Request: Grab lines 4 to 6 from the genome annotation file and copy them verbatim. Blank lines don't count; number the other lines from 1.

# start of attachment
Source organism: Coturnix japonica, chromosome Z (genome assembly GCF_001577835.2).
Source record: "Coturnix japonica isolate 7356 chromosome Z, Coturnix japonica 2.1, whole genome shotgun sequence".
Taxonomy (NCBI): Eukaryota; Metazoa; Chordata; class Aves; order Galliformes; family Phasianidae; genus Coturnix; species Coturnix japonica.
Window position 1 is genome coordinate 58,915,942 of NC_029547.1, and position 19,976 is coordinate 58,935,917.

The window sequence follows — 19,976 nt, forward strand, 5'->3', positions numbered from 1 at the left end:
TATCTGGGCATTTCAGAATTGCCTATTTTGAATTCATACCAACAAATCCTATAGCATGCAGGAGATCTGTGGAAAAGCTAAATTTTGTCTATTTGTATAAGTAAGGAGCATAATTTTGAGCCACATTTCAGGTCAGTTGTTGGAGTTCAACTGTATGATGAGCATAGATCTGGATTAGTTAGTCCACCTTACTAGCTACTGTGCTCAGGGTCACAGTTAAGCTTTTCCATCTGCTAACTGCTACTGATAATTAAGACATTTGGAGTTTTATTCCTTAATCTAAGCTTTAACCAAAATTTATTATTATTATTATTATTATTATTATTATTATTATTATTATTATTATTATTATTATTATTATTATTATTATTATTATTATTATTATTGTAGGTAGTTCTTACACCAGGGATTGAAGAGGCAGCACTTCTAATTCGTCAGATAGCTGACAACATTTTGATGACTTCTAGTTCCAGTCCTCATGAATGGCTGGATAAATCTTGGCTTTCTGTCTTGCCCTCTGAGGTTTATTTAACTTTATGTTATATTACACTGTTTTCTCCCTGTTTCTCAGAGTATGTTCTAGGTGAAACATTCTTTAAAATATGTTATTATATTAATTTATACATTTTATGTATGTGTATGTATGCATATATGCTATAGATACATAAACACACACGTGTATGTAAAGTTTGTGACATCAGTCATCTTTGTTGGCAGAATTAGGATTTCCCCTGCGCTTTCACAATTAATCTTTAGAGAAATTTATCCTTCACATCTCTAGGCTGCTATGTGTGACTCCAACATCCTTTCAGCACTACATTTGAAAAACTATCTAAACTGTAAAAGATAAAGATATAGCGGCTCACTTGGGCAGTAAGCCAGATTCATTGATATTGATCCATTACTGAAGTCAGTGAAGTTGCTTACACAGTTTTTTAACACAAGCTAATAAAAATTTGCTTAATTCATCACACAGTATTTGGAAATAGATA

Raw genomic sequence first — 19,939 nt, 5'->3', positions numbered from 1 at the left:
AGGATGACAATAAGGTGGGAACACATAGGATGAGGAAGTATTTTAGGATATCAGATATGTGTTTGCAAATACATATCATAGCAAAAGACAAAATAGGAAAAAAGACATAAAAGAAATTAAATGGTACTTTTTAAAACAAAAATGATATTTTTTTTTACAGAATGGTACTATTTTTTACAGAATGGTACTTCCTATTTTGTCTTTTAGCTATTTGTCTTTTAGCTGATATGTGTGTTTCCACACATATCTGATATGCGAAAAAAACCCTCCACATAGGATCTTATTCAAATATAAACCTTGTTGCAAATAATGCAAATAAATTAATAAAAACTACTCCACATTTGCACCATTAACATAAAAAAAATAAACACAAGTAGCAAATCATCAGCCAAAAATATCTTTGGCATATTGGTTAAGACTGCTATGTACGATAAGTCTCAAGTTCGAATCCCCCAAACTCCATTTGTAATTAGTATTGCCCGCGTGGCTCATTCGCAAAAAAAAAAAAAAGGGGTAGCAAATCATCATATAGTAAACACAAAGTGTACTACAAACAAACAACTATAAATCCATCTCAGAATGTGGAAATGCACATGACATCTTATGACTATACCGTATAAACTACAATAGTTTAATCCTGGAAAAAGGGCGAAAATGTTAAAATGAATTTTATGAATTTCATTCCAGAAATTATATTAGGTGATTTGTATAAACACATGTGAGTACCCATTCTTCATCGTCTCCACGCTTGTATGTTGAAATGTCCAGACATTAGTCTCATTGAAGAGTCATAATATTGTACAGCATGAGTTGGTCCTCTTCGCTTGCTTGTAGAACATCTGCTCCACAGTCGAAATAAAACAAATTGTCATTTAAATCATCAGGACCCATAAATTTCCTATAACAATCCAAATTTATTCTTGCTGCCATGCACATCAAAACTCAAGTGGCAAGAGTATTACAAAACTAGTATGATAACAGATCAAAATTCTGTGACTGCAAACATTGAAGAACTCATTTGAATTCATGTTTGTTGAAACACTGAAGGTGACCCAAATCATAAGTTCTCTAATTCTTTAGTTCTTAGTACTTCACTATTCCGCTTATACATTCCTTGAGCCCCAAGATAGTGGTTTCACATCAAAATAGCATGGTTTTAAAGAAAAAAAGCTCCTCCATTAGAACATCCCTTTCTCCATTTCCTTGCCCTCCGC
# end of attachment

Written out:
Window position 1 is genome coordinate 58,915,942 of NC_029547.1, and position 19,976 is coordinate 58,935,917.

The window sequence follows — 19,976 nt, forward strand, 5'->3', positions numbered from 1 at the left end:
TATCTGGGCATTTCAGAATTGCCTATTTTGAATTCATACCAACAAATCCTATAGCATGCAGGAGATCTGTGGAAAAGCTAAATTTTGTCTATTTGTATAAGTAAGGAGCATAATTTTGAGCCACATTTCAGGTCAGTTGTTGGAGTTCAACTGTATGATGAGCATAGATCTGGATTAGTTAGTCCACCTTACTAGCTACTGTGCTCAGGGTCACAGTTAAGCTTTTCCATCTGCTAACTGCTACTGATAATTAAGACATTTGGAGTTTTATTCCTTAATCTAAGCTTTAACCAAAATTTATTATTATTATTATTATTATTATTATTATTATTATTATTATTATTATTATTATTATTATTATTATTATTATTATTATTATTATTATTGTAGGTAGTTCTTACACCAGGGATTGAAGAGGCAGCACTTCTAATTCGTCAGATAGCTGACAACATTTTGATGACTTCTAGTTCCAGTCCTCATGAATGGCTGGATAAATCTTGGCTTTCTGTCTTGCCCTCTGAGGTTTATTTAACTTTATGTTATATTACACTGTTTTCTCCCTGTTTCTCAGAGTATGTTCTAGGTGAAACATTCTTTAAAATATGTTATTATATTAATTTATACATTTTATGTATGTGTATGTATGCATATATGCTATAGATACATAAACACACACGTGTATGTAAAGTTTGTGACATCAGTCATCTTTGTTGGCAGAATTAGGATTTCCCCTGCGCTTTCACAATTAATCTTTAGAGAAATTTATCCTTCACATCTCTAGGCTGCTATGTGTGACTCCAACATCCTTTCAGCACTACATTTGAAAAACTATCTAAACTGTAAAAGATAAAGATATAGCGGCTCACTTGGGCAGTAAGCCAGATTCATTGATATTGATCCATTACTGAAGTCAGTGAAGTTGCTTACACAGTTTTTTAACACAAGCTAATAAAAATTTGCTTAATTCATCACACAGTATTTGGAAATAGATA